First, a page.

If you as our hope for the future, as a new leader, do not take up this new leadership challenge and mandate – who else will?  I know you are well trained for this new leadership role. The question is: How do we raise the bar on leadership practices to build confidence and integrity in what leaders do? Raising the moral departure points would be a step in the right direction to live the following leadership practices (adapted from ideas of Mahatma Gandhi – the great Indian leader):
  • Practice politics based on principles and not self-interest, 
  • Create wealth through hard work and not ‘get-rich-quick schemes’, 
  • Experience pleasure always with a consciousness of those less privileged than oneself, and 
  • Appy:
    • Knowledge with character, 
    • Commerce with morality, 
    • Science with humanity, and 
    • Worship with sacrifice.
Leadership always happens in a context where there are boundaries such as laws, institutional practices and shared values that define acceptable behaviour. In a constitutional democracy it is the constitution of the country and the judicial system that impose our limits. In organisations it is the shared organisational values and corporate governance policies and practices. These are the moral boundaries that leaders need to respect. If this does not happen, leadership quickly degenerates into dictatorship, tyranny and authoritarianism.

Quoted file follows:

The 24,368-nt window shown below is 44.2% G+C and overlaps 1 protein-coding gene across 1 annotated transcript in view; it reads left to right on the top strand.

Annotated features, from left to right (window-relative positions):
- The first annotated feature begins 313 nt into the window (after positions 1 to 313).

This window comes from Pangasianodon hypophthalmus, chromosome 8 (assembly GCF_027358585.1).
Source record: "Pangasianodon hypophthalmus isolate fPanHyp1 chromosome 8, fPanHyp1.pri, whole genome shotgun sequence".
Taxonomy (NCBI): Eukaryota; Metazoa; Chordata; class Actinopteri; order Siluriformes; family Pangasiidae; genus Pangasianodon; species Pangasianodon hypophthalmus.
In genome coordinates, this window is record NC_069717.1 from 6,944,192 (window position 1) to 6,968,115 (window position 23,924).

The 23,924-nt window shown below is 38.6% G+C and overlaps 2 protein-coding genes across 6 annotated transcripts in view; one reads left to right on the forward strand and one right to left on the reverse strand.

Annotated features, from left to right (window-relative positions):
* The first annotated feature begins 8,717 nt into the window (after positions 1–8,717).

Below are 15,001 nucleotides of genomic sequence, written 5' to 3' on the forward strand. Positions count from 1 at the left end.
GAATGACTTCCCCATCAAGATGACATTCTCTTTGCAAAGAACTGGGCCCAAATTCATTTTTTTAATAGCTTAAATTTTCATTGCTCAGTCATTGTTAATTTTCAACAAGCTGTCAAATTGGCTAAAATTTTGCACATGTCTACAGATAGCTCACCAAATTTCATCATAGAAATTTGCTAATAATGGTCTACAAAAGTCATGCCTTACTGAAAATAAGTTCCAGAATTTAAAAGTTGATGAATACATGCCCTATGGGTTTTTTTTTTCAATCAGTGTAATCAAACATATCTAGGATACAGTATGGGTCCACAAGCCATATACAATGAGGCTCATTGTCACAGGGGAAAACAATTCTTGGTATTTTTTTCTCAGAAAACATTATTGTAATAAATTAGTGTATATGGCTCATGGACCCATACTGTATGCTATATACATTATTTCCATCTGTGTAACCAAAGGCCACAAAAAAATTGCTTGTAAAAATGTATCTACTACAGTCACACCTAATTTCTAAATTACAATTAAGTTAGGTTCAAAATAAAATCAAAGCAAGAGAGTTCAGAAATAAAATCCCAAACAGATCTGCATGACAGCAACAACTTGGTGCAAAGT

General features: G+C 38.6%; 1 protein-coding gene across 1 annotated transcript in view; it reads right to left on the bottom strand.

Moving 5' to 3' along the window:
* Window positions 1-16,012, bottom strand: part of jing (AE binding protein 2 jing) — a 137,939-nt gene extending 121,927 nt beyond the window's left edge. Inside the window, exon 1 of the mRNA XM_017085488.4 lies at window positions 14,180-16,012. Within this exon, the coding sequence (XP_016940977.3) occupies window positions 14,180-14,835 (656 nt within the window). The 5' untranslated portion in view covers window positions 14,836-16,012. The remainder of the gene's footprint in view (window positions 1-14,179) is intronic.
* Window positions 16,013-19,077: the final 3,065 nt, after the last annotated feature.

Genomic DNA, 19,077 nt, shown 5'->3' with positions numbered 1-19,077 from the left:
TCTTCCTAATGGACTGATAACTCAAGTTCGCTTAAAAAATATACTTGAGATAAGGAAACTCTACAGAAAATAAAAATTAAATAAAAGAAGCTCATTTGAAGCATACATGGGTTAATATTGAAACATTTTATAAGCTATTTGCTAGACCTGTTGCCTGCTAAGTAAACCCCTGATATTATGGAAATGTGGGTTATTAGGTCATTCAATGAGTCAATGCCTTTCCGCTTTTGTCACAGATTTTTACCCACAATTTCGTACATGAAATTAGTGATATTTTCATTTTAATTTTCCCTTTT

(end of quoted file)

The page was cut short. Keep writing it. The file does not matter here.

The new leadership practices we need in the 21st century have the following features:
  • Leadership is not about our intent, but all about our effect on others. We know leaders are judged by their results, as well as how they were achieved and not their intent only.
  • Leadership is a capability to influence positively and impact on situations and people in order to make a difference in the circle of influence of the leader and his or her followers. 
  • Leaders exert their influence and power in such a way that they impact on the status quo as well as on other people in a positive way. 
  • Leadership is a team activity where mutual influencing between leaders and followers creates outcomes that no individual could have achieved on his or her own. 
In conclusion:
We all have a choice to create hope for ourselves, our families, our organisations, our country and continent, as well as the world.  We create hope when we live as leaders who serve the best interests of others, who ask not only if it is profitable, but also if it is right; and when we see possibilities where others see only obstacles.  
We need leaders whose actions are principle-based and authentic, who will make a positive impact. We’re waiting for you to be that leader. Are you signing on to this challenge? 

Prof Marius Ungerer teaches Strategic Management on the MBA at the University of Stellenbosch Business School and was the guest speaker at the USB Executive Development Nambian certificate ceremony on 15 November 2012. This is an extract from his speech.